International Water Expert to Speak at UT about Water Resources

KNOXVILLE — Peter Gleick, an internationally recognized water expert and co-founder and president of the Pacific Institute for Studies in Development, Environment and Security, will discuss how water resources are connected to human health, energy and food production in the context of peak water.

Gleick will speak on “Peak Water Constraints and Soft Water Path Futures: Freshwater in the 21st Century” at 7 p.m. on March 9 in the Toyota Auditorium at the Howard H. Baker Jr. Center for Public Policy at the University of Tennessee, Knoxville. The Baker Center is located at 1640 Cumberland Ave.

The lecture is free and open to the public.

He also will discuss how increased awareness of peak water — the tipping point between enough and not enough good water to support human and animal life, agriculture and industry — drives us to policy decisions that lead to more sustainable practices. Part of the talk will include a discussion of the impact of climate change on water resources.

Gleick’s research and writing address the critical connections between water and human health, the hydrologic impacts of climate change, sustainable water use, privatization and globalization, and international conflicts over water resources.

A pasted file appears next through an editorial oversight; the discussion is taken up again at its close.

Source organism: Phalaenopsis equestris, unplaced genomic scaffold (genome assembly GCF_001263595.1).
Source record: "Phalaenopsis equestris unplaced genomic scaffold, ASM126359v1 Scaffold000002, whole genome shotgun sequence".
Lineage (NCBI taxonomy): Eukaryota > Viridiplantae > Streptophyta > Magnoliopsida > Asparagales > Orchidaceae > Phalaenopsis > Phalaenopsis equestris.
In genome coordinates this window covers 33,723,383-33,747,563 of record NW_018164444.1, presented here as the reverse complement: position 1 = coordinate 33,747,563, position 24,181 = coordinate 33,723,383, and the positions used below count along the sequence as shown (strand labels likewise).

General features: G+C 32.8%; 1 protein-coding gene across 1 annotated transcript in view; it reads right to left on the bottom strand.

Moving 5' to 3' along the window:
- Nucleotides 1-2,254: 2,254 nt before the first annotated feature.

In 2003, Gleick was named a MacArthur Fellow for his work. In 2001, he was dubbed a “visionary on the environment” by the British Broadcasting Corp. In 1999, Gleick was elected an academician of the International Water Academy in Oslo, Norway, and in 2006, he was elected to the National Academy of Sciences, Washington, D.C.

A graduate of Yale University and the University of California, Berkeley, Gleick serves on the boards of numerous journals and organizations. He is the author of many scientific papers and seven books, including the twice-yearly water report, “The World’s Water,” and the new “Bottled and Sold: The Story Behind Our Obsession with Bottled Water.”

The event will also be webcast at http://tinyurl.com/69h96yg.

C O N T A C T :

Amy Gibson, Baker Center, (865-974-3816, agibson1@utk.edu)

 

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